Graphene Presents a Second Chance for British Semiconductors

  • 19 April 2024
  • Business, Technology
  • Professor Sir Colin Humphreys CBE FRS FREng FIMMM FInstP

This year, we in the UK are celebrating a very important anniversary. In 2004, two scientists from the University of Manchester used a roll of sticky tape to make an amazing discovery. When Andre Geim and Konstantin Novoselov used the tape to peel layers of graphite apart from one another, they isolated for the first-time small flakes of a single layer of graphite, called graphene, which became known as the ‘wonder material.’ This proved to be an amazing scientific breakthrough because graphene has some world-leading properties, e.g., it is the best conductor of electricity in the world. For this discovery, they were awarded the Nobel Prize for Physics in 2010.

While the intervening years have seen the mechanical properties of graphene exploited in construction and textile applications, its arguably more-impressive electronic properties, like very high electron mobility and thermal conductivity, proved more elusive for use in real-world electronic devices. This results from the difficulty in creating large-area, device-quality, one-atom-thick sheets of graphene at a scale necessary for mass producing electronic devices. Here again, though, British science – and Britain’s first-class universities – won the race to scale up graphene from the small flakes produced by Geim and Novoselov to large-area graphene layers, 150 mm (6 inch) in diameter, but still only a single atomic layer of carbon atoms thick.

In 2015, before I moved to Queen Mary University of London, I was operating a research lab at the University of Cambridge’s Department of Materials Science and Metallurgy. Two of the scientists working with me, Simon Thomas and Ivor Guiney, invented and developed a deposition process that enables a device-quality, contamination-free graphene layer to form on a substrate wafer (we initially used sapphire). We realised that these wafers could produce hundreds, or even thousands, of devices with graphene as the conductive element, and that these devices could be packaged for use in mass-produced electronics. We founded Paragraf to exploit our invention, as we could see the massive commercial implications of graphene electronics. Today, researchers around the world are attempting to catch up with this innovation. For example, China is investing heavily to develop scalable graphene electronics.

Paragraf has taken this project from lab-to-fab, incorporating wafer-scale monolayer graphene into the semiconductor manufacturing process. That process has so far yielded graphene sensors that can be used as Hall effect magnetic sensors in quantum computing, for example, and in graphene field effect transistors (GFETs) that can detect a wide range of biological molecules. Next, wafer-scale graphene will be used to make more complex devices such as those used in Radio Frequency circuits.

Graphene was the first two-dimensional (2D) material discovered. Since then, a range of other 2D materials have been produced. Scientists worldwide, including at Paragraf, are researching using a combination of graphene and other 2D materials to produce next-generation electronic devices which are faster, and consume less energy, than silicon devices. This is important because the electricity consumption of silicon devices globally is increasing exponentially, largely driven by the increase in Artificial Intelligence, which uses huge databases in data centres, posing a major threat to reaching Net Zero. Ultra-low-energy consumption 2D electronic devices have the potential to be an essential enabler of Net Zero.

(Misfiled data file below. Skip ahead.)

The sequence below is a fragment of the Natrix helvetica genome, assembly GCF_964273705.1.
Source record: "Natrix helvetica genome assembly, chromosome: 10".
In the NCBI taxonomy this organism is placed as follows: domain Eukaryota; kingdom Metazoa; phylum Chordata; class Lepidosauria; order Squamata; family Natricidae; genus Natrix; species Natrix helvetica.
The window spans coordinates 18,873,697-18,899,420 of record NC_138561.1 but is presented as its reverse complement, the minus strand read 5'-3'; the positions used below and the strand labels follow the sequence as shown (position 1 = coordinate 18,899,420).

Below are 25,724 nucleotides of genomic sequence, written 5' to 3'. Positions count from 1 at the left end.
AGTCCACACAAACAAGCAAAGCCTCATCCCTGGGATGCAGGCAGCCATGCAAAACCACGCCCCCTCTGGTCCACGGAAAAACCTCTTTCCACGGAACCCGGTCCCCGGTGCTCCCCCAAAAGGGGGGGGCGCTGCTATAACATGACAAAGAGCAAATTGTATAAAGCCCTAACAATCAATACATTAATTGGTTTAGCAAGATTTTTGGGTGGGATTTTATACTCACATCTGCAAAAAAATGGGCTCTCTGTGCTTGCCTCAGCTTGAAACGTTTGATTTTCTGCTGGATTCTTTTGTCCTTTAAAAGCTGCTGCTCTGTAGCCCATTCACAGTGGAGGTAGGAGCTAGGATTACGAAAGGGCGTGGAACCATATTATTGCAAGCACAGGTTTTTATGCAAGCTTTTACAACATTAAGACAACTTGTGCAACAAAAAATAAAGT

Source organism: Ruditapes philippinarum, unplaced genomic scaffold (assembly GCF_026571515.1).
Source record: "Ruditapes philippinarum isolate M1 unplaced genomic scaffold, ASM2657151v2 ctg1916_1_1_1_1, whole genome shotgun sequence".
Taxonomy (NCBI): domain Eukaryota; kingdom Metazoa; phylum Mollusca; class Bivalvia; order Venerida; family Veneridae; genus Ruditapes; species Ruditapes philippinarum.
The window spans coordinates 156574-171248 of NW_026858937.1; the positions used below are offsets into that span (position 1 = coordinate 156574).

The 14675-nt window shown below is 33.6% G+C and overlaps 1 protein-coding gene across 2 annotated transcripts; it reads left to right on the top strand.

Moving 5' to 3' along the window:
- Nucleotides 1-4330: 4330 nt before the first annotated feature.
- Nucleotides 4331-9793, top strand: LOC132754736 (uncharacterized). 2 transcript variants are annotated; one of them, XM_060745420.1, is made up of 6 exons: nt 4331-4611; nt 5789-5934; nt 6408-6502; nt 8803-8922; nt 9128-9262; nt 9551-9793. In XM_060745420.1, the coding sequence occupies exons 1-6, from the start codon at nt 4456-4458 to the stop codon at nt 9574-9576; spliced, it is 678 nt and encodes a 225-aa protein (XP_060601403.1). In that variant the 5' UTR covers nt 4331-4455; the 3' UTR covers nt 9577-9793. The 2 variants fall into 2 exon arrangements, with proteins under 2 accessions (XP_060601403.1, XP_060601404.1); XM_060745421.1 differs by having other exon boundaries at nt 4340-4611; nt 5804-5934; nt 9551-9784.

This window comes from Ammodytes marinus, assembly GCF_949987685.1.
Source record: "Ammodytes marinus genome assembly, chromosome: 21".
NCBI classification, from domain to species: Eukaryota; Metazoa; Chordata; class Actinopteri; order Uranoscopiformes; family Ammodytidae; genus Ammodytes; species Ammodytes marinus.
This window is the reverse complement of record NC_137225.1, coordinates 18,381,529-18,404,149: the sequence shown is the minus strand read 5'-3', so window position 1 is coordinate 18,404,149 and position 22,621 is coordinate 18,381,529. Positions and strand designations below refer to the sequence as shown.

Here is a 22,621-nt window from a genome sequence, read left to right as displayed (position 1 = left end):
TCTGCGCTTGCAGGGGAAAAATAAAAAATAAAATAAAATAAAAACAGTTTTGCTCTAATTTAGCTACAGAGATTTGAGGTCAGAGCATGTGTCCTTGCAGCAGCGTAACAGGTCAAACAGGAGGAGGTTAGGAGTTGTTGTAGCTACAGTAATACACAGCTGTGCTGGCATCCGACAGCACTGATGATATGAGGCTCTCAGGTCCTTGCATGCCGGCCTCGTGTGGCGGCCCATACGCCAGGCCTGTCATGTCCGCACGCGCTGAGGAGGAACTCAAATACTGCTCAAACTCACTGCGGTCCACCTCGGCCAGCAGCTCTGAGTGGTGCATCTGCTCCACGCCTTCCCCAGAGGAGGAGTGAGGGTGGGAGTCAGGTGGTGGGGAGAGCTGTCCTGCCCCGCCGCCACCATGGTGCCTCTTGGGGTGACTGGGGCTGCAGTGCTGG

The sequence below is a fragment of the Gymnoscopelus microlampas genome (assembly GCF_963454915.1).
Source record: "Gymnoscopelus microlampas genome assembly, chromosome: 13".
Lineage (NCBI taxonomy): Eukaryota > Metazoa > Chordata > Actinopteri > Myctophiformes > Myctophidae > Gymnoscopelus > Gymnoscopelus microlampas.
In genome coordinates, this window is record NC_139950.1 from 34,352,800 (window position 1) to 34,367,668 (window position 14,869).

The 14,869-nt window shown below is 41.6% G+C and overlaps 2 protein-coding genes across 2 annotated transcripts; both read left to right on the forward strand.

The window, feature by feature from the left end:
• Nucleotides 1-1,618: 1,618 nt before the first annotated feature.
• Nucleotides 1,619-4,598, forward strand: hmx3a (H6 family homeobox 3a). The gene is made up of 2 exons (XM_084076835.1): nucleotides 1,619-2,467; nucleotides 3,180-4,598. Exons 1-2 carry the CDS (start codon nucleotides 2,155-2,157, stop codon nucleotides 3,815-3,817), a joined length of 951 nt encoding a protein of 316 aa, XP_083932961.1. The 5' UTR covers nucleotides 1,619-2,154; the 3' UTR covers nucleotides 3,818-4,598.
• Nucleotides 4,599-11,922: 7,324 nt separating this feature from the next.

British engineer Geoffrey Dummer is credited as being the first person to conceive a silicon integrated circuit, described in the paper he presented at the US Electronic Components Symposium in 1952. His efforts to bring this innovation to fruition, however, were outpaced by better-funded American contemporaries, and a potential leading role for British industry in the semiconductor revolution collapsed because of the lack of financial support.

The UK world lead in manufacturable graphene devices represents a renewed opportunity for the UK to spearhead the next generation of 2D semiconductor devices. Paragraf now has two facilities in Cambridgeshire, one dedicated to the R&D of graphene/2D electronic devices and the other to manufacturing them. It has attracted a significant amount of funding from British and overseas investors. If the UK is prepared to match the financial investment in semiconductors provided by other developed countries, this will enable our universities and industries to compete on a level playing field with them.  In particular, it will enable the UK to maintain its world lead in 2D devices, leapfrogging ahead of silicon and helping to enable Net Zero. The UK will then massively reap the benefits of our isolation of graphene 20 years ago for the future health and wealth of our country.

The author is Professor of Materials Science at Queen Mary University of London. He is also a co-founder and Chief Science Officer at Paragraf.